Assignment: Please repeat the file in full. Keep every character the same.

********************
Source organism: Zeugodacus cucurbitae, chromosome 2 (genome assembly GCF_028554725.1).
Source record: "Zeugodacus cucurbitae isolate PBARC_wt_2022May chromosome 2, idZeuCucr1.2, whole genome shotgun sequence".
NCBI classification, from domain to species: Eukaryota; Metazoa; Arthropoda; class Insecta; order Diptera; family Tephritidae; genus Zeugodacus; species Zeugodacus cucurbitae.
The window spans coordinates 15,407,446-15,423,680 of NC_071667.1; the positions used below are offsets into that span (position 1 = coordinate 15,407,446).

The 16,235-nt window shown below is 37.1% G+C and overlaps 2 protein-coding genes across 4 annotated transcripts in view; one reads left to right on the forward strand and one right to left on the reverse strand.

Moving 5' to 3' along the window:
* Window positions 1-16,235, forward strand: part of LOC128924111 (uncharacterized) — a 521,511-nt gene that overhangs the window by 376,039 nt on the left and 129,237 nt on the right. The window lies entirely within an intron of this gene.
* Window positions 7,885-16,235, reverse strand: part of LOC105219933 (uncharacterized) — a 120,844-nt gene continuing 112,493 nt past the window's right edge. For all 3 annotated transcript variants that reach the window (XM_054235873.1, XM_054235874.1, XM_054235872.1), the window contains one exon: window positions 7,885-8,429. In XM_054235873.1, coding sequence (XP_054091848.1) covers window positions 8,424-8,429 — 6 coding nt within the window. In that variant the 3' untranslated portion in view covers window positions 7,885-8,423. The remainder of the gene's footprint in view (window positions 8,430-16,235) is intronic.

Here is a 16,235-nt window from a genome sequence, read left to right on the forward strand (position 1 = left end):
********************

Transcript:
Source organism: Zeugodacus cucurbitae, chromosome 2 (genome assembly GCF_028554725.1).
Source record: "Zeugodacus cucurbitae isolate PBARC_wt_2022May chromosome 2, idZeuCucr1.2, whole genome shotgun sequence".
NCBI classification, from domain to species: Eukaryota; Metazoa; Arthropoda; class Insecta; order Diptera; family Tephritidae; genus Zeugodacus; species Zeugodacus cucurbitae.
The window spans coordinates 15,407,446-15,423,680 of NC_071667.1; the positions used below are offsets into that span (position 1 = coordinate 15,407,446).

The 16,235-nt window shown below is 37.1% G+C and overlaps 2 protein-coding genes across 4 annotated transcripts in view; one reads left to right on the forward strand and one right to left on the reverse strand.

Moving 5' to 3' along the window:
* Window positions 1-16,235, forward strand: part of LOC128924111 (uncharacterized) — a 521,511-nt gene that overhangs the window by 376,039 nt on the left and 129,237 nt on the right. The window lies entirely within an intron of this gene.
* Window positions 7,885-16,235, reverse strand: part of LOC105219933 (uncharacterized) — a 120,844-nt gene continuing 112,493 nt past the window's right edge. For all 3 annotated transcript variants that reach the window (XM_054235873.1, XM_054235874.1, XM_054235872.1), the window contains one exon: window positions 7,885-8,429. In XM_054235873.1, coding sequence (XP_054091848.1) covers window positions 8,424-8,429 — 6 coding nt within the window. In that variant the 3' untranslated portion in view covers window positions 7,885-8,423. The remainder of the gene's footprint in view (window positions 8,430-16,235) is intronic.

Here is a 16,235-nt window from a genome sequence, read left to right on the forward strand (position 1 = left end):